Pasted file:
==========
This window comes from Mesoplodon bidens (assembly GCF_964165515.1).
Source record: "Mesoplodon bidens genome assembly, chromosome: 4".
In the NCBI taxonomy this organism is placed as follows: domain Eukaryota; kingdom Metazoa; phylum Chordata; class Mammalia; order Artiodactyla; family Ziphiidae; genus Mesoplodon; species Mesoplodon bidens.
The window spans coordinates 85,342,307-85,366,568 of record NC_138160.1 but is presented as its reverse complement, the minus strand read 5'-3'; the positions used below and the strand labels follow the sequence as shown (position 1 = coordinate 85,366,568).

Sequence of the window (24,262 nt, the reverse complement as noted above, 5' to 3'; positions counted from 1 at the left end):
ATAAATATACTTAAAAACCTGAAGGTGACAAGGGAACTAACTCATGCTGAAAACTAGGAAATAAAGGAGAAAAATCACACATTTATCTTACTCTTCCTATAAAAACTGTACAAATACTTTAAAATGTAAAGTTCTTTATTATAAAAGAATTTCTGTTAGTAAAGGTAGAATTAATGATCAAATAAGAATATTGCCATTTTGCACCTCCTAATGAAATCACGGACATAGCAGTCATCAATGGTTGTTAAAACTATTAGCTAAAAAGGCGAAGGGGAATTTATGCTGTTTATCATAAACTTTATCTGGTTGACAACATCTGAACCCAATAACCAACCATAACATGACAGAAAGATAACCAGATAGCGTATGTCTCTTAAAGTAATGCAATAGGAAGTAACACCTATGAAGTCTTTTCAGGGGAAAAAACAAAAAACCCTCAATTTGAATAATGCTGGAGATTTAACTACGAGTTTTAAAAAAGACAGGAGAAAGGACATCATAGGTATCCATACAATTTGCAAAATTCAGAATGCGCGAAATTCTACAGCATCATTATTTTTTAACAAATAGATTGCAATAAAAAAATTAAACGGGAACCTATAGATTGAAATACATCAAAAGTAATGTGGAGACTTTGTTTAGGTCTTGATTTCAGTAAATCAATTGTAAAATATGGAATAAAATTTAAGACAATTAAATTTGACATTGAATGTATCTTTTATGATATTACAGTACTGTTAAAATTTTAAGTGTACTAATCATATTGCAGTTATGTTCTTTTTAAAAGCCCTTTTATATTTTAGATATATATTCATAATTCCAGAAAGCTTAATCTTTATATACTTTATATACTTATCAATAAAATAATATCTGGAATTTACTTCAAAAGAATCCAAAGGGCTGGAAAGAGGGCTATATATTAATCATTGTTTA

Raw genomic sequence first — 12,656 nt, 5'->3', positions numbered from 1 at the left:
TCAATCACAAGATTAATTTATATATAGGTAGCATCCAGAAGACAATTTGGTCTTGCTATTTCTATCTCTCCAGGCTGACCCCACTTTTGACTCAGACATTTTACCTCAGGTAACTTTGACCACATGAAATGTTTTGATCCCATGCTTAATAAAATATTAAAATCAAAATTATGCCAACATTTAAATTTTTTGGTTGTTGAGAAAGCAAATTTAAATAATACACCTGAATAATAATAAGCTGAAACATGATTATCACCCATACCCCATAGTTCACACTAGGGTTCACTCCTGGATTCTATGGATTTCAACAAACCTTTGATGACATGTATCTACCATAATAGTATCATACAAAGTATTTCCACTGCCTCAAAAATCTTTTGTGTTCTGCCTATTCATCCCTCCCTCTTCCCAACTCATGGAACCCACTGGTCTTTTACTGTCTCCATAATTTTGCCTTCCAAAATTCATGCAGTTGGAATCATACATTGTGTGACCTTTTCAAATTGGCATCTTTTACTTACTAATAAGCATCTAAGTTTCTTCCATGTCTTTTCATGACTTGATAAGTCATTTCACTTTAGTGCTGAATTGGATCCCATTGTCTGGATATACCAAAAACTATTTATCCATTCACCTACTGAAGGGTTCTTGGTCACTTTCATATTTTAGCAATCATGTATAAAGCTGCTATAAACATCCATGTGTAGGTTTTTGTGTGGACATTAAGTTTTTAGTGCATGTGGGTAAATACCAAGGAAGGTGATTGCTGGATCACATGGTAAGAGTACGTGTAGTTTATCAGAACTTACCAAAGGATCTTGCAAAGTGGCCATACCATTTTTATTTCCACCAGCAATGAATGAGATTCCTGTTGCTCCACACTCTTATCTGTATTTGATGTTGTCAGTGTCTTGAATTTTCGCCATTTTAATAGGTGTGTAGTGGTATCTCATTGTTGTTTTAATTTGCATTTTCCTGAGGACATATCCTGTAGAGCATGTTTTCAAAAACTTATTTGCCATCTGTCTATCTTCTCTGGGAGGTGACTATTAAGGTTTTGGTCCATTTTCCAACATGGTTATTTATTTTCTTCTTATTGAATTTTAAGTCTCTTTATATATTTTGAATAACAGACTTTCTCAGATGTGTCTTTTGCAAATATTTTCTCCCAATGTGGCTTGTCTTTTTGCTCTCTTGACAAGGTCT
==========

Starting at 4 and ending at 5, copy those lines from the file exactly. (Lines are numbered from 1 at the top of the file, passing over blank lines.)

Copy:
The window spans coordinates 85,342,307-85,366,568 of record NC_138160.1 but is presented as its reverse complement, the minus strand read 5'-3'; the positions used below and the strand labels follow the sequence as shown (position 1 = coordinate 85,366,568).

Sequence of the window (24,262 nt, the reverse complement as noted above, 5' to 3'; positions counted from 1 at the left end):